Essien was sentenced to 34 years and 4 months in prison, and
Mullan was sentenced to 16 years in prison.
filed a direct appeal. The Court of Appeal denied all of
petitioners' claims, including the claims that are now
pending before the Court. The California Supreme Court
summarily denied review.
and Essien now contend that: (1) they were denied a fair
trial by the joint trial; (2) they were denied a fair trial
by admission of expert witness testimony on gangs; (3) there
was insufficient evidence to support the gang enhancements
for the sexual assault; and (4) the cumulative effect of
these errors made the trial unfair. Essien brings additional
claims alleging insufficient evidence to support the gang
enhancement for the robbery and that his Faretta
request to represent himself was improperly denied.
Antiterrorism and Effective Death Penalty Act
(“AEDPA”) governs federal habeas review and sets
a high bar for petitioners to cross. Under AEDPA, a federal
court may not grant a habeas petition for any claim that was
adjudicated on the merits in state court unless that
adjudication resulted in (1) a decision that was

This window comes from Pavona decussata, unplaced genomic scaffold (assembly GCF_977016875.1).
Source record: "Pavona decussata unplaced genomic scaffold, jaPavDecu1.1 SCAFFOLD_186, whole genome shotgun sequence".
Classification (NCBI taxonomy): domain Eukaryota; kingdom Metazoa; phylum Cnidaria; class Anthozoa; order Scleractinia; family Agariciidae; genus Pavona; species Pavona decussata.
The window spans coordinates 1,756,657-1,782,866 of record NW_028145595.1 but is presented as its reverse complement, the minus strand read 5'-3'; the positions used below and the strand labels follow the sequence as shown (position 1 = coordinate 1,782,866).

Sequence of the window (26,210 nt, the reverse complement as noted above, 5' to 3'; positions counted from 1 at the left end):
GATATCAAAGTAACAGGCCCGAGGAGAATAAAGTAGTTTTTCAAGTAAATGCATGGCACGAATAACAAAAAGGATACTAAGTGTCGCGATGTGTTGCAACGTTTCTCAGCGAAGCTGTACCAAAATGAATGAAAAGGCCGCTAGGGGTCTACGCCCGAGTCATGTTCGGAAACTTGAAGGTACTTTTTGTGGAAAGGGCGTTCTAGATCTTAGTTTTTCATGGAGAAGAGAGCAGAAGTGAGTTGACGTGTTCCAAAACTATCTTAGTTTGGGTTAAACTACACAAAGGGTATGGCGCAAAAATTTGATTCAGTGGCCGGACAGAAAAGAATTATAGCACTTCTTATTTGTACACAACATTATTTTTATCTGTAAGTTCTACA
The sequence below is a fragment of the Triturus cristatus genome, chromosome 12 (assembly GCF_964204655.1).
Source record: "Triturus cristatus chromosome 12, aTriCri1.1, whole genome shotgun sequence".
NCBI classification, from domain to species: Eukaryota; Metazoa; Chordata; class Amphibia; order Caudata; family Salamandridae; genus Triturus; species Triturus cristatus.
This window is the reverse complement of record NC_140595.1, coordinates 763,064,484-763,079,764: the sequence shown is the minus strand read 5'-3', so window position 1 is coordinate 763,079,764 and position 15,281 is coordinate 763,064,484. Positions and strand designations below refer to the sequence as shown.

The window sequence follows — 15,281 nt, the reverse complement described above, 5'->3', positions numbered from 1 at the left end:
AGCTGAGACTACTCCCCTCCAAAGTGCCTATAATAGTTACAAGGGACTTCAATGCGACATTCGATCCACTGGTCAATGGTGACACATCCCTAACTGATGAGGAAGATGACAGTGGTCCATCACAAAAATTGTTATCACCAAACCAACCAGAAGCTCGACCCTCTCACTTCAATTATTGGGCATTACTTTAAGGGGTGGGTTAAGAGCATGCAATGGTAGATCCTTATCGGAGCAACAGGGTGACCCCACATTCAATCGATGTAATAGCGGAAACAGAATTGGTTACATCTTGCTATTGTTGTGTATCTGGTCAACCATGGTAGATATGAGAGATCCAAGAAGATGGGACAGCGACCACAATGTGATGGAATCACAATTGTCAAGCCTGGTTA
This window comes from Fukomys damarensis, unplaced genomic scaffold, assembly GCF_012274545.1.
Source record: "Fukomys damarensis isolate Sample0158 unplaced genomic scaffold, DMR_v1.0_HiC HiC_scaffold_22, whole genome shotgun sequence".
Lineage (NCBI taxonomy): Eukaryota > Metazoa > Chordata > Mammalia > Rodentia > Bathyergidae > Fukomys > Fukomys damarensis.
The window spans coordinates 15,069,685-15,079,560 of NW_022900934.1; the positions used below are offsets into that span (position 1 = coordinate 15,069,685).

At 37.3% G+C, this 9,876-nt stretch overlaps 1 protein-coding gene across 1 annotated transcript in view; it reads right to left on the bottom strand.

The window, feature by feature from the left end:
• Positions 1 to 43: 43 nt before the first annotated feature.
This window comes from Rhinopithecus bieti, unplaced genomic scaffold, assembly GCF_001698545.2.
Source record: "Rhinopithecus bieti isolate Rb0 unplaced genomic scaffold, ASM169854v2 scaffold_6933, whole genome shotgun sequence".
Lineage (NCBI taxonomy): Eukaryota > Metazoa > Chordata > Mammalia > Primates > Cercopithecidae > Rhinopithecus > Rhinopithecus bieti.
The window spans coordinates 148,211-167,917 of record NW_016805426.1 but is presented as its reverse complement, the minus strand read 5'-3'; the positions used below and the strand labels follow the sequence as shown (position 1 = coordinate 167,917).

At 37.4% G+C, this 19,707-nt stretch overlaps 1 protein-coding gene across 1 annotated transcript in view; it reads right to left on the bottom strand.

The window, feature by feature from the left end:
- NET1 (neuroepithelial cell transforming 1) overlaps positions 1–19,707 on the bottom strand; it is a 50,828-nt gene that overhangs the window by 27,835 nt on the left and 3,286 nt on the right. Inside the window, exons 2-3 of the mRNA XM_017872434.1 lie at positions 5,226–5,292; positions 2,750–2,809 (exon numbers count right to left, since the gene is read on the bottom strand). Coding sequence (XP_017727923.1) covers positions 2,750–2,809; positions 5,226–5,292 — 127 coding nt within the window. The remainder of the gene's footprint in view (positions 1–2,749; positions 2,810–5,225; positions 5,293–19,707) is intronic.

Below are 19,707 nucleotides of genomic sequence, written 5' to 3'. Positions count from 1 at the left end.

“contrary to, or involved an unreasonable application
of, clearly established Federal law, as determined by the
Supreme Court of the United States, ” or (2) a decision
that was based on an “unreasonable determination of the
facts in light of the evidence presented in the State court
proceeding.” 28 U.S.C. § 2254(d).
claims under the “contrary to” clause of section
2254(d)(1), “a federal habeas court may grant the writ
if the state court arrives at a conclusion opposite to that
reached by [the Supreme] Court on a question of law or if the
state court decides a case differently than [the] Court has
on a set of materially indistinguishable facts.”
Williams v. Taylor, 529 U.S. 362, 412-13 (2000).
“[A]s the statutory language makes clear, ” under
section 2254(d)(1), the “source of clearly established
law” is restricted to the Supreme Court's
jurisprudence. Id. at 412. The “unreasonable
application” language in section 2254(d)(1) has been
narrowly construed. Under controlling precedent, “an
unreasonable application of federal law is different
from an incorrect application of federal law.”
Harrington v. Richter, 562 U.S. 86, 101 (2011)
(emphasis in original; quoting Williams, 529 U.S. at
410). “If this standard is difficult to meet, that is
because it was meant to be. As amended by AEDPA, §